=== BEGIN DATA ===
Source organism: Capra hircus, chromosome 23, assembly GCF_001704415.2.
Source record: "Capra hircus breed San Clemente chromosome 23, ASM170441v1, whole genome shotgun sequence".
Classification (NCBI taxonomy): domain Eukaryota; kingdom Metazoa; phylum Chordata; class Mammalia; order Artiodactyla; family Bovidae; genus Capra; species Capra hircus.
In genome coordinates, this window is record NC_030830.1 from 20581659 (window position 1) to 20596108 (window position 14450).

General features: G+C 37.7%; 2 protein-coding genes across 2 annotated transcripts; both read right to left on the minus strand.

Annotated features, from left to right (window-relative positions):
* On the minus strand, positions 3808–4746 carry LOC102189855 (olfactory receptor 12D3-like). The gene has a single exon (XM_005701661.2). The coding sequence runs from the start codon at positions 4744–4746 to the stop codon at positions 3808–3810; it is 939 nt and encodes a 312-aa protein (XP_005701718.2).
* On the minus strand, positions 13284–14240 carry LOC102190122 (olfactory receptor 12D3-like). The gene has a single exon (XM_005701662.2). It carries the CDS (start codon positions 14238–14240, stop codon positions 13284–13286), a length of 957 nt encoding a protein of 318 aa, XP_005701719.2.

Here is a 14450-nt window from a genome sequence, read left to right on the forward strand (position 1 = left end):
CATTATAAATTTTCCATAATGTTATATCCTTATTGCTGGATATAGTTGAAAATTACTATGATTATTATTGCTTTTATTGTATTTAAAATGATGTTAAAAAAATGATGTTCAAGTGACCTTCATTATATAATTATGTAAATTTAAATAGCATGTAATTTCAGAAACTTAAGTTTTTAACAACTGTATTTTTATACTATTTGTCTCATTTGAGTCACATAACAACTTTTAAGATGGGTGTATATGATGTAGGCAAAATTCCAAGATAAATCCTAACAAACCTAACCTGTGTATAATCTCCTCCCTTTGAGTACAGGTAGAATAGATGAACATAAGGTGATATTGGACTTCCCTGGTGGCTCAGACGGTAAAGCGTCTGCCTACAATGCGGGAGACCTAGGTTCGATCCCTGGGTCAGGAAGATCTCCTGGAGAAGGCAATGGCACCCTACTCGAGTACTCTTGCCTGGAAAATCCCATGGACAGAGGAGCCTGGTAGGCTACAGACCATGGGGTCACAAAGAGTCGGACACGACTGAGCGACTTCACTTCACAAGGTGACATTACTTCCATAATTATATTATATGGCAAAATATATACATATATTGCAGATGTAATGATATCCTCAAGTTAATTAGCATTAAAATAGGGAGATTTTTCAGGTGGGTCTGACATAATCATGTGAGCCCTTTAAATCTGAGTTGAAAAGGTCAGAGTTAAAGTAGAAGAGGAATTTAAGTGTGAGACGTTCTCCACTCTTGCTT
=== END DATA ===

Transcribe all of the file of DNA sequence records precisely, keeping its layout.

Source organism: Capra hircus, chromosome 23, assembly GCF_001704415.2.
Source record: "Capra hircus breed San Clemente chromosome 23, ASM170441v1, whole genome shotgun sequence".
Classification (NCBI taxonomy): domain Eukaryota; kingdom Metazoa; phylum Chordata; class Mammalia; order Artiodactyla; family Bovidae; genus Capra; species Capra hircus.
In genome coordinates, this window is record NC_030830.1 from 20581659 (window position 1) to 20596108 (window position 14450).

General features: G+C 37.7%; 2 protein-coding genes across 2 annotated transcripts; both read right to left on the minus strand.

Annotated features, from left to right (window-relative positions):
* On the minus strand, positions 3808–4746 carry LOC102189855 (olfactory receptor 12D3-like). The gene has a single exon (XM_005701661.2). The coding sequence runs from the start codon at positions 4744–4746 to the stop codon at positions 3808–3810; it is 939 nt and encodes a 312-aa protein (XP_005701718.2).
* On the minus strand, positions 13284–14240 carry LOC102190122 (olfactory receptor 12D3-like). The gene has a single exon (XM_005701662.2). It carries the CDS (start codon positions 14238–14240, stop codon positions 13284–13286), a length of 957 nt encoding a protein of 318 aa, XP_005701719.2.

Here is a 14450-nt window from a genome sequence, read left to right on the forward strand (position 1 = left end):
CATTATAAATTTTCCATAATGTTATATCCTTATTGCTGGATATAGTTGAAAATTACTATGATTATTATTGCTTTTATTGTATTTAAAATGATGTTAAAAAAATGATGTTCAAGTGACCTTCATTATATAATTATGTAAATTTAAATAGCATGTAATTTCAGAAACTTAAGTTTTTAACAACTGTATTTTTATACTATTTGTCTCATTTGAGTCACATAACAACTTTTAAGATGGGTGTATATGATGTAGGCAAAATTCCAAGATAAATCCTAACAAACCTAACCTGTGTATAATCTCCTCCCTTTGAGTACAGGTAGAATAGATGAACATAAGGTGATATTGGACTTCCCTGGTGGCTCAGACGGTAAAGCGTCTGCCTACAATGCGGGAGACCTAGGTTCGATCCCTGGGTCAGGAAGATCTCCTGGAGAAGGCAATGGCACCCTACTCGAGTACTCTTGCCTGGAAAATCCCATGGACAGAGGAGCCTGGTAGGCTACAGACCATGGGGTCACAAAGAGTCGGACACGACTGAGCGACTTCACTTCACAAGGTGACATTACTTCCATAATTATATTATATGGCAAAATATATACATATATTGCAGATGTAATGATATCCTCAAGTTAATTAGCATTAAAATAGGGAGATTTTTCAGGTGGGTCTGACATAATCATGTGAGCCCTTTAAATCTGAGTTGAAAAGGTCAGAGTTAAAGTAGAAGAGGAATTTAAGTGTGAGACGTTCTCCACTCTTGCTT